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Exploring Alternative Medicine: A Guide

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Alternative medicine is any method used instead of standard medical treatments to stop, diagnose, or treat cancer that hasn’t been tested or shown not to work. They were either improperly evaluated in clinical trials or were studied and proved ineffective against cancer.

Some examples of alternative methods are special diets, certain herbs, and supplements, high doses of vitamins, homeopathy, laetrile, and Rife machines. Many people who offer alternative medicine suggest a mix of these treatments. Standard therapies are based on research studies demonstrating that they are safe and effective against one or more forms of cancer.

There are also established therapies for several cancer and cancer treatment-related adverse effects. Surgery, radiation therapy, chemotherapy, immunotherapy, targeted therapy, hormone therapy, and supportive drugs are typical therapies.

Alternative medicine is not the same as therapies that work with medicine. Complementary techniques are utilized along with and support standard treatments. Instead of standard treatments, different ones are used. Mainstream doctors may use words like “unconventional,” “non-conventional,” and “non-traditional” to describe treatments that are not used in mainstream medicine.

These terms can be used to talk about any therapy that isn’t the only one. Some treatments, like traditional Chinese medicine or Native American healing, are additionally utilized in alternative therapies. People from the culture that uses these treatments usually call their native methods traditional, while Western medicine is considered non-traditional.

Why do people who have cancer try other things?

People with cancer might think about using alternative treatments for several reasons:

● They want to do as much as they can to fight cancer.

● They seek a way to treat it that might cause less harm.

● They want to be able to decide how to treat their cancer.

● They prefer different ideas about health and illness and different ways to treat them.

● They may have seen helpful information online or somewhere else.

These alternative approaches may be interesting since they use your own body, intellect, and natural elements. Some even say they can cure cancer with simple, natural, and side-effect-free methods, which is rarely true of standard cancer treatments.

Some alternative methods aren’t likely to hurt you, but others can be dangerous or even kill you. Even if there aren’t many bad things about a certain alternative treatment, research has shown that people with the most common curable cancers are more likely to die using alternative treatments instead of traditional ones.

By definition, alternative ways of treating cancer have either not been studied enough to show that they work or they have been studied and shown not to work. When research shows that a method is a good way to fight cancer, it tends to be used quickly in standard medicine.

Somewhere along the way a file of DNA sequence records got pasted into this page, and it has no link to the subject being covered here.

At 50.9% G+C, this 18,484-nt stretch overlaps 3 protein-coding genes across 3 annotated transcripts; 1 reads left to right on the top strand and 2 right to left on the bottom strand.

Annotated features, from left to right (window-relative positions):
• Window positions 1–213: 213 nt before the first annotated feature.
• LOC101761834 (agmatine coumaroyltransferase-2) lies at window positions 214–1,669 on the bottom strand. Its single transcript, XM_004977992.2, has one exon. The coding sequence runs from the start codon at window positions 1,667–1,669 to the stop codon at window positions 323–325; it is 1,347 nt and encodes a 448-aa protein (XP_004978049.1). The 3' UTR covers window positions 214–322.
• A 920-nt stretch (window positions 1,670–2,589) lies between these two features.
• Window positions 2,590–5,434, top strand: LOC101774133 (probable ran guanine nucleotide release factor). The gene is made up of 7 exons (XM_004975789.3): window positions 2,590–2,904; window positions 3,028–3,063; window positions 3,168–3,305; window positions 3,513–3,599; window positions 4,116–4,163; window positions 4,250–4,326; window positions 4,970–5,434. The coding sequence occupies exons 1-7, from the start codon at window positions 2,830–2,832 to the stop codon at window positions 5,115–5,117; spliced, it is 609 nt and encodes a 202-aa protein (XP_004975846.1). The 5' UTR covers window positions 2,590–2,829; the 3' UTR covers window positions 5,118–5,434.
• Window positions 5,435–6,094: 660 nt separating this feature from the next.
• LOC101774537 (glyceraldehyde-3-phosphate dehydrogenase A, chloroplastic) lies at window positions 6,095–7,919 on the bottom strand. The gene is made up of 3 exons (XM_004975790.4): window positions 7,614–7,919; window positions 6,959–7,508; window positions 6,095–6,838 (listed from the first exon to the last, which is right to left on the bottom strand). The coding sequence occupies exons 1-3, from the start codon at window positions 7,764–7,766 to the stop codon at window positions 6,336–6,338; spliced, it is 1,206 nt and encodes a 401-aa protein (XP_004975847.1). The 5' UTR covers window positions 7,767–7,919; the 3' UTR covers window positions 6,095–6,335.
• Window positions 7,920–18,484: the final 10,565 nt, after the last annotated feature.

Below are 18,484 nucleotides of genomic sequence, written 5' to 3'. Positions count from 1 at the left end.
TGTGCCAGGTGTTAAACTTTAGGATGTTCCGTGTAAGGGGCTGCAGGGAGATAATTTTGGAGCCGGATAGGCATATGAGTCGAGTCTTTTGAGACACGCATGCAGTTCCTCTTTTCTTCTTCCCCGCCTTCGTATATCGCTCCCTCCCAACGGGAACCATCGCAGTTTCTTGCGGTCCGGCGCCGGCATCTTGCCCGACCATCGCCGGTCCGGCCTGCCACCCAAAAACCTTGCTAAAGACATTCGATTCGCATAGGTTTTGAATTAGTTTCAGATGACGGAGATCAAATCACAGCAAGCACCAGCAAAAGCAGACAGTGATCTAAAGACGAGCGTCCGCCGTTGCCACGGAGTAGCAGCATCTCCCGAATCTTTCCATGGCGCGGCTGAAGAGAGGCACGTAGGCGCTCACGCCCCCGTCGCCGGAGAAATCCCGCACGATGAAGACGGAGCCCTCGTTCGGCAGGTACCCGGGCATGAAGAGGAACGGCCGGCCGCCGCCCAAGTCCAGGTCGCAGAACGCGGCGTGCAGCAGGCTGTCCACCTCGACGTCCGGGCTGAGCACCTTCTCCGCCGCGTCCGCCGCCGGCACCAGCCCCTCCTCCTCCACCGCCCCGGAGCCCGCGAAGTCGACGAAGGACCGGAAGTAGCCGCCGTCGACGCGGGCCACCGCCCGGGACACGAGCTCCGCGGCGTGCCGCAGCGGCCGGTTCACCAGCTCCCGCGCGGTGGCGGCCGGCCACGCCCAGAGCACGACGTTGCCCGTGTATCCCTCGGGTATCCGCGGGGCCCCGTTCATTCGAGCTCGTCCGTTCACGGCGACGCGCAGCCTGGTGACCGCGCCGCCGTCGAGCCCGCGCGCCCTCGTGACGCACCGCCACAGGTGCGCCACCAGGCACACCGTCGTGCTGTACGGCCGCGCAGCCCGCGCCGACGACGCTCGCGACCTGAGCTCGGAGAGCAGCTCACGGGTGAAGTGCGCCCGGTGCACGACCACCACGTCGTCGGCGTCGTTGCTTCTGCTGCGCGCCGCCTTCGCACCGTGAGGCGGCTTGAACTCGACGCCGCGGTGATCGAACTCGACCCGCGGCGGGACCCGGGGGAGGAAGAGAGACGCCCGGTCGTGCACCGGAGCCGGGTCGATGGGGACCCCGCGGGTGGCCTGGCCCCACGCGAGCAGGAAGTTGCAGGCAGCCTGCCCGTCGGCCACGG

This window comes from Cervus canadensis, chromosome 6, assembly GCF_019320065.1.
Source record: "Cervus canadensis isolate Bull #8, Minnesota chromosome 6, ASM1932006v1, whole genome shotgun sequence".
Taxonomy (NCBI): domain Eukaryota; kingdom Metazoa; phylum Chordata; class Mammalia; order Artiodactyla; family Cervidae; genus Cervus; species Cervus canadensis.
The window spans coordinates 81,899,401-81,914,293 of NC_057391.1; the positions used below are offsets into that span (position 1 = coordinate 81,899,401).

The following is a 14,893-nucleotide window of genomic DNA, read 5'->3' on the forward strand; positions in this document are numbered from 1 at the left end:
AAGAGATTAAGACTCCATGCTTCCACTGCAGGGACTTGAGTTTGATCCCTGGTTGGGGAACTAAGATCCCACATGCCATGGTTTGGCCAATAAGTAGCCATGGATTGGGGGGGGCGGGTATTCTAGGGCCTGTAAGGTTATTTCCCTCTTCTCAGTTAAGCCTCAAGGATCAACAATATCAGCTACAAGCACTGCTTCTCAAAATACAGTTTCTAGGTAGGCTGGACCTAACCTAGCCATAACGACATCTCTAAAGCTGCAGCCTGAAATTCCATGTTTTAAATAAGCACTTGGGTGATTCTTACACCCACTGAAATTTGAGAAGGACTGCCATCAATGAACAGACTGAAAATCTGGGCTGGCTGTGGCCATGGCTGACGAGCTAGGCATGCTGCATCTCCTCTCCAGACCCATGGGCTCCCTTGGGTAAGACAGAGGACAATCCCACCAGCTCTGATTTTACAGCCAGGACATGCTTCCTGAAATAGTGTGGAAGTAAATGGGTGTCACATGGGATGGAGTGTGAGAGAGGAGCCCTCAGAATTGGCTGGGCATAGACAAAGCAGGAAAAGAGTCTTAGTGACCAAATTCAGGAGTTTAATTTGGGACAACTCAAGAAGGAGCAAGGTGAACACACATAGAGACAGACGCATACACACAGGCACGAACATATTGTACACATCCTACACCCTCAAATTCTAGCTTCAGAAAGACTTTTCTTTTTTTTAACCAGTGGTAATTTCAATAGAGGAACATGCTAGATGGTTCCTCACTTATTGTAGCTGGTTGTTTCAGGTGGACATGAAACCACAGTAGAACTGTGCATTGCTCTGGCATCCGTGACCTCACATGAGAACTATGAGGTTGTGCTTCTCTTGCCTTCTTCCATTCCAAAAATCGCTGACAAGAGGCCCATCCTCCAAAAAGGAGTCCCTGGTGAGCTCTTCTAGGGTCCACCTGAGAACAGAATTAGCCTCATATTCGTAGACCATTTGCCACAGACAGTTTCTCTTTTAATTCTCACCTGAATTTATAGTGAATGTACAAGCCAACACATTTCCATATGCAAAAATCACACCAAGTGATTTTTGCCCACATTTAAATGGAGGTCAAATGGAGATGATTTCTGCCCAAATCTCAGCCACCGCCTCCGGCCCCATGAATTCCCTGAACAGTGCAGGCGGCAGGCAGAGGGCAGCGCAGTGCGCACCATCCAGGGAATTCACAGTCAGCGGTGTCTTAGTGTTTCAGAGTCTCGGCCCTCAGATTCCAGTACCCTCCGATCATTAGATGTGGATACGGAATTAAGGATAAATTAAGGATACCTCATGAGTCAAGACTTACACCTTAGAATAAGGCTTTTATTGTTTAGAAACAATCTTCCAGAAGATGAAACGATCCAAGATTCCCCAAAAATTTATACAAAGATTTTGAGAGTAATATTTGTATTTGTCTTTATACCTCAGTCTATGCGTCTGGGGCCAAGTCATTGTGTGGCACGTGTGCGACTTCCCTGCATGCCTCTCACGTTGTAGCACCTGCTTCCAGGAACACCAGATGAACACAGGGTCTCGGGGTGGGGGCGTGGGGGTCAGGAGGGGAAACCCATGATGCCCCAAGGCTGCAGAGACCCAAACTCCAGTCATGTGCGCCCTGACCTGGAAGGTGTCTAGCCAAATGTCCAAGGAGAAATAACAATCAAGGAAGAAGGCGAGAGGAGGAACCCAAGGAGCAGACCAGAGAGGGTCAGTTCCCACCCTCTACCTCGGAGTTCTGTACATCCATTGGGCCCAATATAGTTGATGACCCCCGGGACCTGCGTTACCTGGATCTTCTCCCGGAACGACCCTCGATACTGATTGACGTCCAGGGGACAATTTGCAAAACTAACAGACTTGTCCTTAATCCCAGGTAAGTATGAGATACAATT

Choosing to use alternative medicine is up to you.

Choosing other methods is big, and it’s up to you to create them. We’ve put together some ideas to help you think through the issues and make the best, safest choice. There is usually much less good, unbiased information about alternative treatments than mainstream treatments.

This is one reason why it can be hard to say a lot about how likely an alternative method is to help or even how safe it might be. This is why you should try to find out as much as possible about each treatment before using it. Even if you don’t have all the facts, you can still make a decision based on what you do know.

You can choose to use other methods. You’ll be safer using them if you:

● Try to get information from sources that you can trust and that don’t have a bias. Some research has shown that one in three articles on social media about cancer treatments is wrong or even harmful.

● Find out from scientific sources about the risks and benefits of each therapy.

● Discuss your plans with your doctor. Ask what is known about the risks and benefits, and find out if it might interact with more commonly used treatments.

● Know for sure if you are giving up a treatment that has been shown to work for one that has not. (If you decide to do this, talk to your doctor about other options if the alternative treatment doesn’t work.)

● Look out for signs of fraud or claims that aren’t true. You should know that many people who offer alternative treatments have a financial reason to make them sound good.

● Remember that almost all alternative methods have not been tested to see if they are safe for pregnant or breastfeeding females, so it is hard to say what effects they might have on a fetus or child a pregnant woman is feeding.

● Before giving your child an alternative treatment, talk to your child’s doctor.


If it seems like there are always new therapies and studies, that’s because there are. It’s a growing field, and these treatments need more study. Still, incorporating a few of these into your daily life could benefit your health.

Some of these things have existed for thousands of years for a reason. You should do what works if you’ve talked to a doctor or other professional you can trust. You might need both Western medicine and other therapies to get better.

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